Trail of Light

 

Mural by Rhondda Greig, a tribute to the Trail of Light women
Mural by Rhondda Greig, featuring Trail of Light women

We are delighted to advise that the three volumes of the Trail of Light have been digitised and are now accessible. This has been a joint project with The Landmarks Project Celebrating Women Trust and Zonta Wellington. The Trail of Light series is currently housed in the Wellington Cathedral of St Paul and features short biographical profiles of 80 New Zealand women which celebrates their social, economic, or cultural contribution to Aotearoa New Zealand. The ‘Trail’ places on record women who have made a tangible difference to the status and well-being of women in New Zealand. They have given outstanding service to others, some have inspired through their vision and courage, and some have worked quietly and effectively without public recognition.

The original printed volumes were a direct outcome of the successful Suffrage Centennial Year celebrations, 1991 — 1994. They were compiled and written by Barbara Mabbett, while the book design, and artwork of the accompanying mural (illustrating this post) were accomplished by Rhondda Greig.

There are three Tribute books:
•the first book records the biographical summaries of the women selected for the ‘Trail of Light’ of the original fifty women.
•the second book provides a brief summary of each Landmark
•the third book, called ‘Trail of Light Continues’ contains biographical summaries of 30 additional women.

Nursing our boys: a Kiwi aboard the first hospital ship

Nurses RegisterCharlotte (Lottie) Le Gallais is a distant relative of mine, who joined the New Zealand Army Nursing Service Corps. Her registration details can be found in the New Zealand Registers of Medical Practitioners and Nurses, 1873, 1882-1933, from the Ancestry database (available in-library only. Check out our Genealogy page for further information). She was one of fourteen nursing sisters who were selected for the first voyage of Hospital Ship No. 1 (the ‘Maheno’), which left Wellington 10 July 1915, and was bound for Gallipoli.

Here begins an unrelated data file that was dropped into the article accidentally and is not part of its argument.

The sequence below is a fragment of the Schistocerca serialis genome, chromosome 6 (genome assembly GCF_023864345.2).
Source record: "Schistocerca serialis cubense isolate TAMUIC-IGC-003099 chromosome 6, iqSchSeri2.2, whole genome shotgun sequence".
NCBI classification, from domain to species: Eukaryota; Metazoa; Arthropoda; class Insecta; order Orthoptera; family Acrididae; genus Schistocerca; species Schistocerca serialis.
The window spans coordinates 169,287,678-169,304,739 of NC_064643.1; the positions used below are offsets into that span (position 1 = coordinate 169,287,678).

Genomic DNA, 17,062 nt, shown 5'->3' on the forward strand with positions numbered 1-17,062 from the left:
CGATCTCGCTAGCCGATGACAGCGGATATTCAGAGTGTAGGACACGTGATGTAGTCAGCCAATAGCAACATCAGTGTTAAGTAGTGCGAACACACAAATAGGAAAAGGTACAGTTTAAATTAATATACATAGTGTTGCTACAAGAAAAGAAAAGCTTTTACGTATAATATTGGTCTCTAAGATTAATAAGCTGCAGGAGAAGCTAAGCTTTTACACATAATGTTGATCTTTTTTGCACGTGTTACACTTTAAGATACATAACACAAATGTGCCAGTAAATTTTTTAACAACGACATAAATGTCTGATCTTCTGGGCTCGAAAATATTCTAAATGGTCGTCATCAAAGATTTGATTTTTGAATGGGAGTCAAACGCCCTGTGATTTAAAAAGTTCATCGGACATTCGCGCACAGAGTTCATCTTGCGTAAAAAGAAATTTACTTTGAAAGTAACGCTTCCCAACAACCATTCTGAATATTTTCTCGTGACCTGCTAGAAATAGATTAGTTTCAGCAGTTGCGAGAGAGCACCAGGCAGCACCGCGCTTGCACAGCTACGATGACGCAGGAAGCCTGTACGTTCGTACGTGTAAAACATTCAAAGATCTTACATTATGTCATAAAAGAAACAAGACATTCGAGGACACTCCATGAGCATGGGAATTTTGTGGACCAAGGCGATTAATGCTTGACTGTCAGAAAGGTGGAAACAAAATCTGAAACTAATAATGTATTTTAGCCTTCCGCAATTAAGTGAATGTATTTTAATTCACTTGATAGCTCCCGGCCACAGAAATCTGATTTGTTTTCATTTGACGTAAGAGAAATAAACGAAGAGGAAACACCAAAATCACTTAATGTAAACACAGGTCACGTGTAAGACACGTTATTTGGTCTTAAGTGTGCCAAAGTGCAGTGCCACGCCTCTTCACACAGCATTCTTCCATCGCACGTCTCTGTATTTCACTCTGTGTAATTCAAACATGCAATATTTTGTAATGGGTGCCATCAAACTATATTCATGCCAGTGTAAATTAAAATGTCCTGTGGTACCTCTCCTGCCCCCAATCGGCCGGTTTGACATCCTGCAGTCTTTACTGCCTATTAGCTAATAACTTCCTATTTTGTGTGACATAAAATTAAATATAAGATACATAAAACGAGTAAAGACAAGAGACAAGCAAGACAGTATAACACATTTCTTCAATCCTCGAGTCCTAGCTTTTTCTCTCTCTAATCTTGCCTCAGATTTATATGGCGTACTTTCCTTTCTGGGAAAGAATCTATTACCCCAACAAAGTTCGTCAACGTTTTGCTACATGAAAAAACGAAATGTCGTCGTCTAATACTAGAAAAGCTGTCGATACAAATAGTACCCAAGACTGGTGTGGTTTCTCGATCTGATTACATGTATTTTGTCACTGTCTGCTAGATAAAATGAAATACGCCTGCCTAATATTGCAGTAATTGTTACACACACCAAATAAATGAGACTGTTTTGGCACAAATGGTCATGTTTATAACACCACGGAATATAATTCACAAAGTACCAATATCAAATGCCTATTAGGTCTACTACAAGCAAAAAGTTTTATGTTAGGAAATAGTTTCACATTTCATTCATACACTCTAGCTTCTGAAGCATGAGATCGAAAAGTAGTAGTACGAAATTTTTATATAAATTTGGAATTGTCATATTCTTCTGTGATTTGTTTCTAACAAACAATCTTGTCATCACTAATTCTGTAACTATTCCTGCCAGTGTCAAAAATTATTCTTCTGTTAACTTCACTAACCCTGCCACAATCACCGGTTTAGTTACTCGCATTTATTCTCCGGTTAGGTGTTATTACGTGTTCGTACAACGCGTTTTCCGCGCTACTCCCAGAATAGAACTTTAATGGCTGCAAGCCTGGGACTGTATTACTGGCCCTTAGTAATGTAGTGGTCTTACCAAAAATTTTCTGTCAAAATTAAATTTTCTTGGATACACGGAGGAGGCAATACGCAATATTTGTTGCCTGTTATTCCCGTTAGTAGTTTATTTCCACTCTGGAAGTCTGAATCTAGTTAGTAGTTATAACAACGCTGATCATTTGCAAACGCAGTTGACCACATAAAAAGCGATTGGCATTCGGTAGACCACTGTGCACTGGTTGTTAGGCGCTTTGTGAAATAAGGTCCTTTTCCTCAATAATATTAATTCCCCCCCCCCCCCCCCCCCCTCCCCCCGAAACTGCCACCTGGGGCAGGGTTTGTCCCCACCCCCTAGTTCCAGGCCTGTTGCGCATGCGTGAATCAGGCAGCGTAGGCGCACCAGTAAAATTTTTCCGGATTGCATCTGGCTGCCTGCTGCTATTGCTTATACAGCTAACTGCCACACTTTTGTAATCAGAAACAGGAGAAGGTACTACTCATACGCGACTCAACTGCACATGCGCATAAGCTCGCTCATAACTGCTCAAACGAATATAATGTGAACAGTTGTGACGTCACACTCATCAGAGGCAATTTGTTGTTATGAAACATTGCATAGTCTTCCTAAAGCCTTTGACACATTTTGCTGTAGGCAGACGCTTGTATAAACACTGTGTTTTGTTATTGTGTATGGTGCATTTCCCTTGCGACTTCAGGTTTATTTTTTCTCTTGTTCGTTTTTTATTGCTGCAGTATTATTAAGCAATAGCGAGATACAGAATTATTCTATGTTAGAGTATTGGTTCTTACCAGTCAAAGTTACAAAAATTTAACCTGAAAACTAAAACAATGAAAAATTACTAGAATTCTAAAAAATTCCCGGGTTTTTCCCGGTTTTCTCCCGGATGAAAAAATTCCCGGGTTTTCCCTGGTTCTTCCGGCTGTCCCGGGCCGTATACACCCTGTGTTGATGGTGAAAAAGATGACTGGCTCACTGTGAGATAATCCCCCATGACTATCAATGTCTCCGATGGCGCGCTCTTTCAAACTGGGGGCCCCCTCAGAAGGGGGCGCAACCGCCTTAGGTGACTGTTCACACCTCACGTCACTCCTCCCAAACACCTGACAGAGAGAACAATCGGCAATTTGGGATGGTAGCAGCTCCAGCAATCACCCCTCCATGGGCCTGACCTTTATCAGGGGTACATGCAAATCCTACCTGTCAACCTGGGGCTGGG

Here is a photograph of the ship in the 14 July 1915 issue of The New Zealand Herald, retrieved for the PapersPast database accessible from our Newspapers and History database pages. The page is full of War-related articles, a year into the 4 year campaign. (Click on the image to enlarge)New Zealand Herald, July 14, 1915 SMALL

Lottie completed her voyage, and was posted to the retired list 21 June 1916. On her return to New Zealand, she married her fiancé, Charles Gardner, with whom she had two children. Lottie died in 1956.

Two of Lottie’s four brothers served in WWI – Leddra (Leddie), who was killed in action at Gallipoli 23 July 1915, and Owen, who fought in France, and survived the war to return home.

A book was written about Lottie, and this is in our collections:

Lottie: Gallipoli Nuse coverLottie : Gallipoli nurse / text by John Lockyer ; illustrations by Alan Barnett.
“An extraordinary account of a nurse’s journey to Gallipoli aboard the New Zealand hospital ship Maheno. Her experiences include caring for the wounded and coping with the death of her brother Leddie, who was killed in action. Based on the letters of Lottie and Leddie Le Gallais and the war diary of John Duder.” (Syndetics summary)

Other titles

Syndetics book coverAnzac girls : the extraordinary story of our World War I nurses / Peter Rees.